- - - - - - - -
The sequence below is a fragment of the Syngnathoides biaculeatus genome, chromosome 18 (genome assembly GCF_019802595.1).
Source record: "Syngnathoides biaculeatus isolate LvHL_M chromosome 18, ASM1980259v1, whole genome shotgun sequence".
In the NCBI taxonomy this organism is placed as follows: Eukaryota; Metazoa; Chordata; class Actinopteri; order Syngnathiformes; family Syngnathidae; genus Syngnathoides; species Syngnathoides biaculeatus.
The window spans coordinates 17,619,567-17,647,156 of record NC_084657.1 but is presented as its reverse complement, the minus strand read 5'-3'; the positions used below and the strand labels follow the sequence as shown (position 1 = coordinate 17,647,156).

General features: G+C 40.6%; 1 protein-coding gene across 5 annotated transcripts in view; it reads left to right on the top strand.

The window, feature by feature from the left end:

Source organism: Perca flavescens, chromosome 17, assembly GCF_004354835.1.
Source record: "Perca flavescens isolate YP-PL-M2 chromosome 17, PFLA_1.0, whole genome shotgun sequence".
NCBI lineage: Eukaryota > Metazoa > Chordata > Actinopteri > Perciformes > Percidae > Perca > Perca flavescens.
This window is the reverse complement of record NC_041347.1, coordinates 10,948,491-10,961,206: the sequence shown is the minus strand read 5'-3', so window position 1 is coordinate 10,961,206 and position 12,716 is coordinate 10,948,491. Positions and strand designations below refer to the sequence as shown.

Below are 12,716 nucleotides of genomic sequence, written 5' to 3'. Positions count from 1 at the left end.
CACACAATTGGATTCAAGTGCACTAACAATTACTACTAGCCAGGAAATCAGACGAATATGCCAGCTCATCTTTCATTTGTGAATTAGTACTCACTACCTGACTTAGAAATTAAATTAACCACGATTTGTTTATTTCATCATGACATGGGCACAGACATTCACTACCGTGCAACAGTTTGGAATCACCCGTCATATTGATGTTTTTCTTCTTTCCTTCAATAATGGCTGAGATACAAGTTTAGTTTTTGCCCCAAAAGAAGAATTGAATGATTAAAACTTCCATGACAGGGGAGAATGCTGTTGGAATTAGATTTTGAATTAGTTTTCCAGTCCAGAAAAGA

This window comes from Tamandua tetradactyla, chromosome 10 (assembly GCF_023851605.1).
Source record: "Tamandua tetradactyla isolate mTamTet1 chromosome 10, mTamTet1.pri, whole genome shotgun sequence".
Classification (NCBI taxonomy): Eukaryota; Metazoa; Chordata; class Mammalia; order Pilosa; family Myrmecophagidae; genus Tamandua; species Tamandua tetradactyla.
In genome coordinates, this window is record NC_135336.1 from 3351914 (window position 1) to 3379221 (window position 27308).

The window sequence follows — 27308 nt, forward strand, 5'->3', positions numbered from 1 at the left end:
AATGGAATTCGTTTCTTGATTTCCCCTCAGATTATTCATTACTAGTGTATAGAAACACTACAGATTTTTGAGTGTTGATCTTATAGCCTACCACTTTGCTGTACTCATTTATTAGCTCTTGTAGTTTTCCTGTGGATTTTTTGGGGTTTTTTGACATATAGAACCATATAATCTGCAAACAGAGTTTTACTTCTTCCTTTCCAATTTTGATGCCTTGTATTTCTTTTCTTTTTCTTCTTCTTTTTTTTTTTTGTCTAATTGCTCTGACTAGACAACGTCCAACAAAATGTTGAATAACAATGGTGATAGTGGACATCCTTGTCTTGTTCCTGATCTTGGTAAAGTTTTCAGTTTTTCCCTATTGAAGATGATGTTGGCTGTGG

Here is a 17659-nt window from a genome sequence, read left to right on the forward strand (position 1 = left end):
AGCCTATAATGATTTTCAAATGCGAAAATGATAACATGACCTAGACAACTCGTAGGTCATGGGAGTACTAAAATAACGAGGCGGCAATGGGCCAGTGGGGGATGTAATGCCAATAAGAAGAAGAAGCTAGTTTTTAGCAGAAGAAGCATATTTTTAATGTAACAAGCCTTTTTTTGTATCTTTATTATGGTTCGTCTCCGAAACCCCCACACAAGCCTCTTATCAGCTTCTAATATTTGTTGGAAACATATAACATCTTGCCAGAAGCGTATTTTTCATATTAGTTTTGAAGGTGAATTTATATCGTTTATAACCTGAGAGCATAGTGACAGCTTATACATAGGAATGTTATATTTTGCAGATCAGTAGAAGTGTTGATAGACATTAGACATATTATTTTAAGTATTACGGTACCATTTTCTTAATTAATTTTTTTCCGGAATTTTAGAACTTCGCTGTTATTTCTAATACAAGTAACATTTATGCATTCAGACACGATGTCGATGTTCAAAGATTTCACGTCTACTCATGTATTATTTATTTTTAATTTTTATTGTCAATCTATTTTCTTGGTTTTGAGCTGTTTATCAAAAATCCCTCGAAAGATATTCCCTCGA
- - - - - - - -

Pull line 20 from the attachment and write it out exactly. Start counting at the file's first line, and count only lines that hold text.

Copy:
AGCCTATAATGATTTTCAAATGCGAAAATGATAACATGACCTAGACAACTCGTAGGTCATGGGAGTACTAAAATAACGAGGCGGCAATGGGCCAGTGGGGGATGTAATGCCAATAAGAAGAAGAAGCTAGTTTTTAGCAGAAGAAGCATATTTTTAATGTAACAAGCCTTTTTTTGTATCTTTATTATGGTTCGTCTCCGAAACCCCCACACAAGCCTCTTATCAGCTTCTAATATTTGTTGGAAACATATAACATCTTGCCAGAAGCGTATTTTTCATATTAGTTTTGAAGGTGAATTTATATCGTTTATAACCTGAGAGCATAGTGACAGCTTATACATAGGAATGTTATATTTTGCAGATCAGTAGAAGTGTTGATAGACATTAGACATATTATTTTAAGTATTACGGTACCATTTTCTTAATTAATTTTTTTCCGGAATTTTAGAACTTCGCTGTTATTTCTAATACAAGTAACATTTATGCATTCAGACACGATGTCGATGTTCAAAGATTTCACGTCTACTCATGTATTATTTATTTTTAATTTTTATTGTCAATCTATTTTCTTGGTTTTGAGCTGTTTATCAAAAATCCCTCGAAAGATATTCCCTCGA